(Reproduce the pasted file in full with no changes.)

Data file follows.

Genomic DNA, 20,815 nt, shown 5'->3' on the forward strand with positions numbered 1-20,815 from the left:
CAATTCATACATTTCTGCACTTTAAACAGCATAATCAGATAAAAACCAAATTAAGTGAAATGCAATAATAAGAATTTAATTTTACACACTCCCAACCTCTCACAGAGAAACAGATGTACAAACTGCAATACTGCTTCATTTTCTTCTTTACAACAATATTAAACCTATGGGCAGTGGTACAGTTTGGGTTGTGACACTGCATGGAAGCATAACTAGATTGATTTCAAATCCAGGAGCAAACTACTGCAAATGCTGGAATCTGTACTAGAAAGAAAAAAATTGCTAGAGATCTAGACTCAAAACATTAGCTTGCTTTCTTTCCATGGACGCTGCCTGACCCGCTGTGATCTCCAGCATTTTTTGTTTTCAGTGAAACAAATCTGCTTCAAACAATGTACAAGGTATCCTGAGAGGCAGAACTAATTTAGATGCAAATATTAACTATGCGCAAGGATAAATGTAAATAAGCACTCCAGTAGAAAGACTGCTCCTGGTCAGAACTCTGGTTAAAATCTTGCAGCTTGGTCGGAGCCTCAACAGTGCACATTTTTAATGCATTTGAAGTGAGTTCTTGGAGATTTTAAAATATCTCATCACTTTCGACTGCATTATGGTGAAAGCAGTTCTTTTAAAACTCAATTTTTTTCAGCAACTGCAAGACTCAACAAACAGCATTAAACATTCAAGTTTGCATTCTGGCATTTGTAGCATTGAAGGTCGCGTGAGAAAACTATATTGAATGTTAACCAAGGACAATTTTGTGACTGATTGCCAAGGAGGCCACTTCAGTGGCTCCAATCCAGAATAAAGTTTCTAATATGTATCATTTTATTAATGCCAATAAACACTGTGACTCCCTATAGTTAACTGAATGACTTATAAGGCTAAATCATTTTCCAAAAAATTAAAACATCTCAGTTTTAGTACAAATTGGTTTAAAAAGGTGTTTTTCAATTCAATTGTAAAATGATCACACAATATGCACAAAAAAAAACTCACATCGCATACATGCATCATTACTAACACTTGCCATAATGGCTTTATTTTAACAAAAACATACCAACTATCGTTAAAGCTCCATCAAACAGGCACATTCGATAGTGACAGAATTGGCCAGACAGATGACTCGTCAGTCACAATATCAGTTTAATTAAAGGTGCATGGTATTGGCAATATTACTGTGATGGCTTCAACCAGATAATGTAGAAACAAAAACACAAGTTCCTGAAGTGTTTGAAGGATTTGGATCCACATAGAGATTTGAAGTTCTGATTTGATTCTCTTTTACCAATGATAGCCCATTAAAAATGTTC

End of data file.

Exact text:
Genomic DNA, 20,815 nt, shown 5'->3' on the forward strand with positions numbered 1-20,815 from the left:
CAATTCATACATTTCTGCACTTTAAACAGCATAATCAGATAAAAACCAAATTAAGTGAAATGCAATAATAAGAATTTAATTTTACACACTCCCAACCTCTCACAGAGAAACAGATGTACAAACTGCAATACTGCTTCATTTTCTTCTTTACAACAATATTAAACCTATGGGCAGTGGTACAGTTTGGGTTGTGACACTGCATGGAAGCATAACTAGATTGATTTCAAATCCAGGAGCAAACTACTGCAAATGCTGGAATCTGTACTAGAAAGAAAAAAATTGCTAGAGATCTAGACTCAAAACATTAGCTTGCTTTCTTTCCATGGACGCTGCCTGACCCGCTGTGATCTCCAGCATTTTTTGTTTTCAGTGAAACAAATCTGCTTCAAACAATGTACAAGGTATCCTGAGAGGCAGAACTAATTTAGATGCAAATATTAACTATGCGCAAGGATAAATGTAAATAAGCACTCCAGTAGAAAGACTGCTCCTGGTCAGAACTCTGGTTAAAATCTTGCAGCTTGGTCGGAGCCTCAACAGTGCACATTTTTAATGCATTTGAAGTGAGTTCTTGGAGATTTTAAAATATCTCATCACTTTCGACTGCATTATGGTGAAAGCAGTTCTTTTAAAACTCAATTTTTTTCAGCAACTGCAAGACTCAACAAACAGCATTAAACATTCAAGTTTGCATTCTGGCATTTGTAGCATTGAAGGTCGCGTGAGAAAACTATATTGAATGTTAACCAAGGACAATTTTGTGACTGATTGCCAAGGAGGCCACTTCAGTGGCTCCAATCCAGAATAAAGTTTCTAATATGTATCATTTTATTAATGCCAATAAACACTGTGACTCCCTATAGTTAACTGAATGACTTATAAGGCTAAATCATTTTCCAAAAAATTAAAACATCTCAGTTTTAGTACAAATTGGTTTAAAAAGGTGTTTTTCAATTCAATTGTAAAATGATCACACAATATGCACAAAAAAAAACTCACATCGCATACATGCATCATTACTAACACTTGCCATAATGGCTTTATTTTAACAAAAACATACCAACTATCGTTAAAGCTCCATCAAACAGGCACATTCGATAGTGACAGAATTGGCCAGACAGATGACTCGTCAGTCACAATATCAGTTTAATTAAAGGTGCATGGTATTGGCAATATTACTGTGATGGCTTCAACCAGATAATGTAGAAACAAAAACACAAGTTCCTGAAGTGTTTGAAGGATTTGGATCCACATAGAGATTTGAAGTTCTGATTTGATTCTCTTTTACCAATGATAGCCCATTAAAAATGTTC